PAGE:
Taliban reiterates vow to kill Pakistani girl

During a candlelight vigil Friday in Karachi, Pakistan, children pray for the recovery of 14-year-old schoolgirl Malala Yousufzai, who was shot Tuesday by the Taliban in Mingora. 

Associated Press

During a candlelight vigil Friday in Karachi, Pakistan, children pray for the recovery of 14-year-old schoolgirl Malala Yousufzai, who was shot Tuesday by the Taliban in Mingora. 

RAWALPINDI, Pakistan — Police said Friday that they had made several arrests in connection with the Taliban's shooting of Malala Yousufzai, a 14-year-old education activist who was critically injured, but militant commanders in northwestern Pakistan reiterated their intention to kill the schoolgirl or her father.

After Friday prayers, Prime Minister Raja Pervaiz Ashraf visited Malala's family at a heavily guarded military hospital in the garrison city of Rawalpindi, where doctors were considering whether to send her abroad for treatment.

"The next 48 hours will be critical," Ashraf told reporters.

Extremists targeted Malala, who was shot in the head and neck while riding in a school bus Tuesday in Mingora, because "they were scared of the power of her vision," Ashraf said.

"She is the true face of Pakistan," he added.

Interior Minister Rehman Malik said authorities had identified the two gunmen behind the shooting, but the men had not been captured. Police officials in the Swat Valley, where the attack took place, said they had rounded up about 70 people for questioning, including employees of Malala's school and the bus driver, and that some of them had been formally arrested.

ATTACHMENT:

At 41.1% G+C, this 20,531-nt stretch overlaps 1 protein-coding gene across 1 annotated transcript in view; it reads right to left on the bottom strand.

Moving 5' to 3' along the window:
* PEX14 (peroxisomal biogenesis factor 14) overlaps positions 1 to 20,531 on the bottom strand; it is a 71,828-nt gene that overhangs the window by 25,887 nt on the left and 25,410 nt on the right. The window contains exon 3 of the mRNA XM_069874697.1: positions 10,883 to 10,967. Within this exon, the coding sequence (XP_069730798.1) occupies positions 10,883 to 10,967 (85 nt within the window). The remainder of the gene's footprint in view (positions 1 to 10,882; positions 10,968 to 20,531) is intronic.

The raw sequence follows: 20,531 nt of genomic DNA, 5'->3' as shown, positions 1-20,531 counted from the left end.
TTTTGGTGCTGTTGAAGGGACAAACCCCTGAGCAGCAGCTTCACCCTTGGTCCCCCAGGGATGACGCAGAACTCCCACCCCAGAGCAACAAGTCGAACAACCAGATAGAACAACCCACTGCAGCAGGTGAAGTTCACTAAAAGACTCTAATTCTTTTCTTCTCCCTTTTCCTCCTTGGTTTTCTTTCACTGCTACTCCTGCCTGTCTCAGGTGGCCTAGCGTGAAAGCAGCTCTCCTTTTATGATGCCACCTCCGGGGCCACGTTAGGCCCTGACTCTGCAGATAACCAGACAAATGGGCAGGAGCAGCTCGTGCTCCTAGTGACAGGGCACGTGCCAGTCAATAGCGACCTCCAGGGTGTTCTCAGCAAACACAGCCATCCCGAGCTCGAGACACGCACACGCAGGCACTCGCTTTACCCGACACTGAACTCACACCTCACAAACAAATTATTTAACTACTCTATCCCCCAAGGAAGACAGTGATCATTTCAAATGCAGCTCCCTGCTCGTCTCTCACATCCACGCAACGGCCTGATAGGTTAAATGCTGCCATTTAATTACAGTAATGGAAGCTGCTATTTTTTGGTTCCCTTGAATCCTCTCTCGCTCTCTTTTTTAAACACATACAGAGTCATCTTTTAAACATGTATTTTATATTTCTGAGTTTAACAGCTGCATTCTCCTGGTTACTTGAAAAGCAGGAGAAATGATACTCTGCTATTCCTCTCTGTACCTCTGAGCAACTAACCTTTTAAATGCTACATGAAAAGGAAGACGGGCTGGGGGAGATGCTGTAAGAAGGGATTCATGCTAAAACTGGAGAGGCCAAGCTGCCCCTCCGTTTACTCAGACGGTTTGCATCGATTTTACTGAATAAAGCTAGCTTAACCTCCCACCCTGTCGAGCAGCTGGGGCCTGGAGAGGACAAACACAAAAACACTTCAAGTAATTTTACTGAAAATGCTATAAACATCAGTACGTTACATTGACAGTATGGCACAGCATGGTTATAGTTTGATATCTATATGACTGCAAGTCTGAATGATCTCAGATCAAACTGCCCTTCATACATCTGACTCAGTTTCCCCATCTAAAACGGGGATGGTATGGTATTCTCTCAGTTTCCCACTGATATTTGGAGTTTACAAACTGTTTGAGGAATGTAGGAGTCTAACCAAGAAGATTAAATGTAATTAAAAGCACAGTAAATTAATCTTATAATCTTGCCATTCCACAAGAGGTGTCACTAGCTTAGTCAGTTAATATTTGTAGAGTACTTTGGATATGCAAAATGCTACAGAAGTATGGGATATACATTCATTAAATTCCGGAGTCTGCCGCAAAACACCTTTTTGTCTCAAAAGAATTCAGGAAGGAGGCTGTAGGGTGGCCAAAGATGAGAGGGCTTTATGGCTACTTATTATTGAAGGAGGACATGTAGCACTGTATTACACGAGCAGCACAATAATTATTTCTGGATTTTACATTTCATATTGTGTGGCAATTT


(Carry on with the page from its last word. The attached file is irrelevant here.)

A 15-year-old girl who was wounded alongside Malala described how easily the Taliban had been able to attack the school bus.

"A young man in his early 20s approached the bus and asked for Malala," the girl, Kainat Riaz, said in an interview at her family's home in Swat. "Then he started firing."

The fate of Malala, who has become a symbol of defiance of the Taliban's extremist ideology, has gripped Pakistan. Television stations have provided intensive coverage of her medical treatment, and leaders from across the nation's political and religious spectrums have united in condemning the attack.

The army is directing efforts to save Malala, who is on a ventilator. Government officials have estimated her chances of survival at 50 to 70 percent.

Sirajuddin Ahmad, the spokesman for the Taliban in the Swat Valley, said Malala became a target because she had been "brainwashed" into making anti-Taliban statements by her father, Ziauddin Yousufzai.

Both father and daughter remain on the Taliban's list of intended victims, he said.

Taliban reiterates vow to kill Pakistani girl 10/12/12 [Last modified: Saturday, October 13, 2012 12:18am]

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